In 1936, a real-life Indiana Jones type named Sir Flinders Petrie journeyed to Egypt hoping to unearth a pharaoh's fortune. The British explorer instead ransacked a child's tomb and discovered evidence of a crude form of bowling dating back at least 5,000 years.
Bowling historians also say the Polynesians played a game called ula maika that involved rounded stones and pin-shaped rocks. Ancient German monks tried to justify their bowling habits by explaining that their pins (named kegels) represented devils or sins and that each kegel downed was a victory for Christ—which sounds way more entertaining than mass.
The British banned the sport in medieval times when it grew more popular than archery and Edward III became concerned that his army preferred rolling balls to shooting arrows. While busy with the Protestant Reformation, Martin Luther also found time to reform the rules of bowling in the 1500s (and kept his own private alley at home).
All of this history is a reminder that the world's great civilizations seem to share an abiding love of knocking down pins with a spherical object in the company of friends and neighbors. Baseball may be America's pastime and football our national obsession, but bowling is universal and timeless. It satisfies our human desires for competition and mastery—and for some friendly socializing over a pint of grog or mead or Old Style.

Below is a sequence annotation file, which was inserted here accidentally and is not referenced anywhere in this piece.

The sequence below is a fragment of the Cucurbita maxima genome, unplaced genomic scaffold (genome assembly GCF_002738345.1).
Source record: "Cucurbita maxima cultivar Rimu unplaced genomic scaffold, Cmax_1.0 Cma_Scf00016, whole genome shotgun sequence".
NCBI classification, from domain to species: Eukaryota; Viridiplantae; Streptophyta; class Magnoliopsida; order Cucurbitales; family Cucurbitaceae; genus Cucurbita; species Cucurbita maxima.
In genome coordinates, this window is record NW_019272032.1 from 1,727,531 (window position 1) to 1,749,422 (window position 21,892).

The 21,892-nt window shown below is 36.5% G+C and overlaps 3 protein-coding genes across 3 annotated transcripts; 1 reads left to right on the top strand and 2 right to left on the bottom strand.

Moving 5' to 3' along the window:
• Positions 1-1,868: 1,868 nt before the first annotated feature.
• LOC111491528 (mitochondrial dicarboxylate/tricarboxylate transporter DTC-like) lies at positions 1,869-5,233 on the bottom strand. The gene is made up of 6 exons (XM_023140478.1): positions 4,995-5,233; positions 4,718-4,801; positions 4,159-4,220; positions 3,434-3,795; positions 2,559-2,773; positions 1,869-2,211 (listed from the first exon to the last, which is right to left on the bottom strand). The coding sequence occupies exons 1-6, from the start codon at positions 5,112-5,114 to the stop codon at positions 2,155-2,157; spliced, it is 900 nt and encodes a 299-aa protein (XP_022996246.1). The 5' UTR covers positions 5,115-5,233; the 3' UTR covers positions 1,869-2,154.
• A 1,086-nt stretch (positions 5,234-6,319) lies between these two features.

It's no coincidence that when sociologist Robert Putnam tried to sum up his 2000 study on the decline of participatory democracy in America, he titled it Bowling Alone. Our nation of joiners and of tightly knit communities was beginning to abandon bowling leagues in favor of following spectator sports, and Putnam felt it was a bad omen for our civic strength. Even after his study was published, the decline of bowling continued: over the 15-year period from 1998 to 2013, the number of alleys in the U.S. fell 26 percent.
Since the 2016 election, though, a call for more civic engagement has been sounded. There have been mass protests. People have been calling their congressional offices. This year a record number of first-time candidates have been running for elected office, and this fall voters are organizing marches to the polls. Maybe it's time to resurrect the good old-fashioned bowling league too.
It can't Make America Great Again all by itself, but it certainly can't hurt—so join me for ten frames this fall at Fireside Bowl. The first round of drinks is on me. v